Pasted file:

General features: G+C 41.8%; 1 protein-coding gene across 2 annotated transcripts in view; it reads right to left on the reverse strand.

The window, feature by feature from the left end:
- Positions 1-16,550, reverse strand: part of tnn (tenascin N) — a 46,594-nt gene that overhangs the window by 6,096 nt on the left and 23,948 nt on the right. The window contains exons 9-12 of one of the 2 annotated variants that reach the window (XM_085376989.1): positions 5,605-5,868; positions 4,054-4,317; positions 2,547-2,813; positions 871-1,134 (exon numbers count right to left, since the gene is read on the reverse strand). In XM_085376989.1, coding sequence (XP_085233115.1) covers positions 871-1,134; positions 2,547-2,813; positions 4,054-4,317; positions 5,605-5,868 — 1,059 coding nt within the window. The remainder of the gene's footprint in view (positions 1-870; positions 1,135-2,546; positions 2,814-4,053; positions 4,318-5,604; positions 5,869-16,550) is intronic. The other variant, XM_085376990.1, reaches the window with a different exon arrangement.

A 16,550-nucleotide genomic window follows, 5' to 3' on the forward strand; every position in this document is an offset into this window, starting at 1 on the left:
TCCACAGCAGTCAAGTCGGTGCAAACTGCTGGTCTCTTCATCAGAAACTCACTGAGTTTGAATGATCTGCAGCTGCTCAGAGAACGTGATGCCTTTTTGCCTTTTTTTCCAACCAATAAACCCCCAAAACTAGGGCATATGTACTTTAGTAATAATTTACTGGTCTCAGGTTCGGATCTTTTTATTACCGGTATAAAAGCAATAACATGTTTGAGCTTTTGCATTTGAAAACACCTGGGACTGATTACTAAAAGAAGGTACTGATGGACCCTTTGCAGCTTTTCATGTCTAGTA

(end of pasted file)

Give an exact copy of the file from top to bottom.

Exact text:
General features: G+C 41.8%; 1 protein-coding gene across 2 annotated transcripts in view; it reads right to left on the reverse strand.

The window, feature by feature from the left end:
- Positions 1-16,550, reverse strand: part of tnn (tenascin N) — a 46,594-nt gene that overhangs the window by 6,096 nt on the left and 23,948 nt on the right. The window contains exons 9-12 of one of the 2 annotated variants that reach the window (XM_085376989.1): positions 5,605-5,868; positions 4,054-4,317; positions 2,547-2,813; positions 871-1,134 (exon numbers count right to left, since the gene is read on the reverse strand). In XM_085376989.1, coding sequence (XP_085233115.1) covers positions 871-1,134; positions 2,547-2,813; positions 4,054-4,317; positions 5,605-5,868 — 1,059 coding nt within the window. The remainder of the gene's footprint in view (positions 1-870; positions 1,135-2,546; positions 2,814-4,053; positions 4,318-5,604; positions 5,869-16,550) is intronic. The other variant, XM_085376990.1, reaches the window with a different exon arrangement.

A 16,550-nucleotide genomic window follows, 5' to 3' on the forward strand; every position in this document is an offset into this window, starting at 1 on the left:
TCCACAGCAGTCAAGTCGGTGCAAACTGCTGGTCTCTTCATCAGAAACTCACTGAGTTTGAATGATCTGCAGCTGCTCAGAGAACGTGATGCCTTTTTGCCTTTTTTTCCAACCAATAAACCCCCAAAACTAGGGCATATGTACTTTAGTAATAATTTACTGGTCTCAGGTTCGGATCTTTTTATTACCGGTATAAAAGCAATAACATGTTTGAGCTTTTGCATTTGAAAACACCTGGGACTGATTACTAAAAGAAGGTACTGATGGACCCTTTGCAGCTTTTCATGTCTAGTA